My last post, “The Major Challenges Facing the United States,” came to the conclusion that, while the U.S. has many big problems to address, our national debt is the biggest problem of all, because it will be so hard to deal with through the political process.
Our total national debt is now $19.9 trillion. The so-called public debt, on which we pay interest, is $15 trillion, or 77% of GDP, the highest it has been since right after WWII. Furthermore it is predicted by the Congressional Budget Office to keep getting steadily worse, reaching 90% of GDP by 2025 and 150% of GDP by 2047 unless current policy is substantially changed.
Right now our debt is almost “free” money since interest rates are so low. But when interest rates return to more normal levels, interest payments on the debt will skyrocket by hundreds of billions of dollars per year, likely leading to a new fiscal crisis, much worse than the Financial Crisis of 2008.
The only sane solution to this humongous problem is to start shrinking our annual deficits, this year at about $685 billion, down close to zero over a period of several years. This will require a painful combination of spending curtailments and perhaps some tax increases as well.
One possible way to accomplish this herculean task has been laid out by Barron’s economic journalist Gene Epstein, see here and here. Mr. Epstein’s plan would balance the budget in ten years by decreasing projected spending by $8.6 trillion, with 60% of spending curtailments coming from the entitlement programs of Social Security, Medicare and Medicaid and the rest from both military and domestic discretionary programs.
It needs to be strongly emphasized that under the Epstein plan spending would not actually decrease from one year to the next, but would rather grow at a slower rate, from $3.9 trillion in 2016 to $4.7 trillion in 2026. His plan would decrease the public debt from 77% of GDP today to 58% in 2026.
Conclusion. The U.S. faces the very unpleasant problem of excessive debt which will just keep getting worse and worse without making some relatively unpleasant adjustments in the way that the federal government spends money. The sooner we get started in this process the better off we will be.
So declared Douglas Holtz-Eakin, former director of the Congressional Budget Office, in March 2011. At the time, federal debt held by the public (on which we pay interest) stood at 63% of GDP. Now, just six years later, that ratio stands at 77% and is projected by the CBO to reach 150% by 2047 if current laws remain unchanged.
The CBO has just released its latest (March 2017) report and the debt situation continues to get worse:
The interest rate on federal debt has averaged 5.8% over the past 60 years. It is now at an unusually low 2% and the CBO projects that it will climb no higher than 4.4% by 2047. Even with such a conservative projection, the total cost of servicing the debt will rise to almost 1/3 of federal revenue by 2047, compared with just 8% today.
Here are some of the dire consequences of such a large and growing debt:
Reduces national savings and income in the long term because more of people’s savings would be used to buy Treasury securities, thus crowding out private investment.
Increases the government’s interest costs and thus makes it much more difficult to lower deficits.
Reduces the ability to respond to unforeseen events. For example, when the Financial Crisis hit in 2008, public debt stood at 40% of GDP and lawmakers had the flexibility to respond to the crisis with both TARP and a fiscal stimulus. Such costly actions will be much more difficult next time.
Increases the chances of a new fiscal crisis if investors become less willing to finance more federal borrowing or demand higher interest rates in return.
Conclusion. The more debt that accumulates and the higher interest rates rise, the more painful it will become to implement a solution. What is really scary is that nothing will be done until a new crisis occurs. Then we will be forced to act and it will be very painful indeed.
Most informed observers of the U.S. economy agree that the Corporate Income Tax of 35% is too high and should be lowered to a rate which is more competitive with other developed countries. Republican Congressional leaders and the Trump administration have agreed that a 20% rate is about the right level.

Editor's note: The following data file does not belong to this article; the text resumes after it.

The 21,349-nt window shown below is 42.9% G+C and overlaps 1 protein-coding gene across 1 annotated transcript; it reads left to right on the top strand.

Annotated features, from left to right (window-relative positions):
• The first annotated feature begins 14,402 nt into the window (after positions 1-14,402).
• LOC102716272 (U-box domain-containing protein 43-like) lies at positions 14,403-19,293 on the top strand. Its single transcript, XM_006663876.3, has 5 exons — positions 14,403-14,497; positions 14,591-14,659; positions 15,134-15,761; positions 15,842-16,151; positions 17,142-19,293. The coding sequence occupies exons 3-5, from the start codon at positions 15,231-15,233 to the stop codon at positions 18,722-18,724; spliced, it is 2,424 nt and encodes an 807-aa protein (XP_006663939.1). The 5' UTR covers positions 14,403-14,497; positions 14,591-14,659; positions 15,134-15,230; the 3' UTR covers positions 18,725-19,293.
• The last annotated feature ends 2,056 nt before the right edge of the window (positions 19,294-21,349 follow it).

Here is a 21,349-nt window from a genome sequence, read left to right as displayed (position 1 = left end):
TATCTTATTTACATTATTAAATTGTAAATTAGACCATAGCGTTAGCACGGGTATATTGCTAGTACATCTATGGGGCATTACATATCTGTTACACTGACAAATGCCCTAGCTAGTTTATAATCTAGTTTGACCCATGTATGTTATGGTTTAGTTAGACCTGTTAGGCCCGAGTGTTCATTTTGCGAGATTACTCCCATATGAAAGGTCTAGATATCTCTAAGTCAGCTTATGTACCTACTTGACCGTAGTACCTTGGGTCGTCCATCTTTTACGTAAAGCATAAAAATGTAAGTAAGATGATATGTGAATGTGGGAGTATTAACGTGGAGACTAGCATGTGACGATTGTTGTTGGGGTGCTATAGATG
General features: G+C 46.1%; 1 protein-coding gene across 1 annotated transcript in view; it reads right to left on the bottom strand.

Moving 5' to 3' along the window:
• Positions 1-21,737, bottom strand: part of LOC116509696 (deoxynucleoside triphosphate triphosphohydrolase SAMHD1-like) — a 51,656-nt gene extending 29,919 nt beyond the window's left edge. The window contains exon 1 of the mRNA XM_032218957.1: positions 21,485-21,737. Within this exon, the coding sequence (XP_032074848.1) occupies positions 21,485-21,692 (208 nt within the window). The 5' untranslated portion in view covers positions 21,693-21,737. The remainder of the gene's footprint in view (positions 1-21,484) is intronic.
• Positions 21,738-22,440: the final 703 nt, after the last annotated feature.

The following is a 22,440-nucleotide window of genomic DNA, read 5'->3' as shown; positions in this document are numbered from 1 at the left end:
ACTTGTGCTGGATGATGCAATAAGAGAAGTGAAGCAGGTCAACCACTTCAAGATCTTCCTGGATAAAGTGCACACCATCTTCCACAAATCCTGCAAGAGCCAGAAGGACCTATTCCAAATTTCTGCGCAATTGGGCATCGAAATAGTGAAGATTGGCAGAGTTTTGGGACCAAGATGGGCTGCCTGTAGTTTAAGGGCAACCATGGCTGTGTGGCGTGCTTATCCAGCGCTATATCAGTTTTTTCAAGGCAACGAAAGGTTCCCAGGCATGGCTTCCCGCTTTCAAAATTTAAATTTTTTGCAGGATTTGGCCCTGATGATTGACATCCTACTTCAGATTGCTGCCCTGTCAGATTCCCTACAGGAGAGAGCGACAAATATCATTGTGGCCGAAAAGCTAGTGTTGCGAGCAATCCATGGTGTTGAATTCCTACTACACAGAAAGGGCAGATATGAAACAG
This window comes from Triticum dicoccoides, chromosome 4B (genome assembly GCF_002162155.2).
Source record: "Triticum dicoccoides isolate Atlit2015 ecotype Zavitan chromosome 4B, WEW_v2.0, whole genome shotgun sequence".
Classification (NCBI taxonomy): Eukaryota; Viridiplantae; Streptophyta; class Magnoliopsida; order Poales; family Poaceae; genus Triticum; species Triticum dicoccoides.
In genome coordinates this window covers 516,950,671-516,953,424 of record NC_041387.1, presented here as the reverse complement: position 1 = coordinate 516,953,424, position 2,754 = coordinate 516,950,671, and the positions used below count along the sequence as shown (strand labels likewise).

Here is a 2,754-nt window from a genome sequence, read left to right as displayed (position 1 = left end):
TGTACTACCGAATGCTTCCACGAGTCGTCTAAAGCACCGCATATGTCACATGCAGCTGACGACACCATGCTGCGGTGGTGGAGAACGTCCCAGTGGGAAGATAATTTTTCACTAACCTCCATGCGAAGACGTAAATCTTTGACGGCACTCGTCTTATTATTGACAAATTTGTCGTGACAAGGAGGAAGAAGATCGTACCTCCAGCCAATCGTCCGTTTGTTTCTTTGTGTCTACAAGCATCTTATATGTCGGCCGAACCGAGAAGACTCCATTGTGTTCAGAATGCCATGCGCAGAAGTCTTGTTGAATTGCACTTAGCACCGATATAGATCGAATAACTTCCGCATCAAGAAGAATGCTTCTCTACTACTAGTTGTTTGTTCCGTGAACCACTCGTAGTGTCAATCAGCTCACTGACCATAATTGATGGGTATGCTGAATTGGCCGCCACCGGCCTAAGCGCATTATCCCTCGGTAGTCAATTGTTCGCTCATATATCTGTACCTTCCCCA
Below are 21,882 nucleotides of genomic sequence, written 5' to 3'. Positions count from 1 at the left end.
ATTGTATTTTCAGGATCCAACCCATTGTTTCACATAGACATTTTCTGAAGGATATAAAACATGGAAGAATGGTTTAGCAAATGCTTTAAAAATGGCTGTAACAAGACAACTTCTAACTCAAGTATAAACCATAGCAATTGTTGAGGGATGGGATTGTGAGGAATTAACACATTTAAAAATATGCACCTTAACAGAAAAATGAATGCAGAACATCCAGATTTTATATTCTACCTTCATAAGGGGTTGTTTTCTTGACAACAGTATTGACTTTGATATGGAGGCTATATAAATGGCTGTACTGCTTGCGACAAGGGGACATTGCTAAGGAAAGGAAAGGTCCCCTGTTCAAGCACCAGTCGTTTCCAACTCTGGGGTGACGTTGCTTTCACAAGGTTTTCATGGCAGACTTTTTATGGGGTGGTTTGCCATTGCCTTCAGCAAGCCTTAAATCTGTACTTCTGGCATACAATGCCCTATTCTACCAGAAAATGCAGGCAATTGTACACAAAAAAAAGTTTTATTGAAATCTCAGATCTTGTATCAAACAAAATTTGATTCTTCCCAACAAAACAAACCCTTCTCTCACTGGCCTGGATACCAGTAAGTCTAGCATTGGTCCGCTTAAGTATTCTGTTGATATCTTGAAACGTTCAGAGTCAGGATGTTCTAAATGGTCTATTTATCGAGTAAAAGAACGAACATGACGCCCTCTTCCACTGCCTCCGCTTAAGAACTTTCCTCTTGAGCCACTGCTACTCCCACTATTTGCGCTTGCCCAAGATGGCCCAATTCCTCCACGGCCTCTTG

Now the question is how to make up the tax revenue lost to the federal government from a lower tax rate. One idea is to impose a Border Adjustment Tax on imports into the U.S. but exempting exports from such a tax. Since the U.S. trade deficit is currently running at about $500 billion per year (see chart), a 20% tax on imports offset by a 20% tax credit for exports would raise the necessary $1 billion per year.
Economic theory predicts that a 20% BAT would mean that the dollar would rise in value by 20%, offsetting the higher costs of imports. But if this happens, then other industries, such as U.S. tourism, would take a big hit.
Other countries could retaliate in ways that would be unfavorable to us and cause a “Trump slump.”
If a BAT leads to an increase in exports and a decrease in imports, the $500 billion trade deficit will shrink and so the BAT will bring in less revenue than the predicted $100 billion per year.
The Barron’s article suggests much better ways to make up the $100 billion in tax revenue (on a static basis) which would be lost to a corporate tax rate cut to 20%. For example:
A corporate tax rate cut of this magnitude would be revenue enhancing (on a dynamic basis), easily raising an additional $50 billion in tax revenue.
The CATO Institute recently compiled a list of corporate welfare programs in the federal budget totaling $100 billion. Eliminating just half of this would save an additional $50 billion.
Conclusion. Cutting the corporate tax rate to 20% from its current level of 35% will contribute significantly to faster economic growth. It should be quite possible to keep such a tax rate cut revenue neutral by cutting back on crony capitalism.
I have mixed feelings about Donald Trump. I didn’t vote for him because of his crude and sleazy behavior. But I like some of the things he is doing. Barron’s frames the issue well in its cover story this week, ”A Tale of Two Trumps,” by John Kimelman.
On the positive side he has:
Been a successful real estate developer and serial entrepreneur who favors lower taxes and fewer regulations for many industries, especially energy, financial services and healthcare.
Made many good appointments such as Mnuchin for Treasury, Tillerson for State, Pruit for EPA, Price for HHS, Cohn for Chief Economic Advisor, Ross for Commerce, etc.
But on the negative side he has:
Issued a badly executed travel ban on immigrants from seven Mideast nations which has now been withdrawn.
Belittled the leaders of Mexico and Australia.
Torn up the Trans Pacific Partnership negotiated by President Obama
Threatened to withdraw from NAFTA which supports hundreds of thousands of jobs in the U.S.
On the other hand he has dialed back some of his extreme rhetoric by
Meeting with President Obama after the election.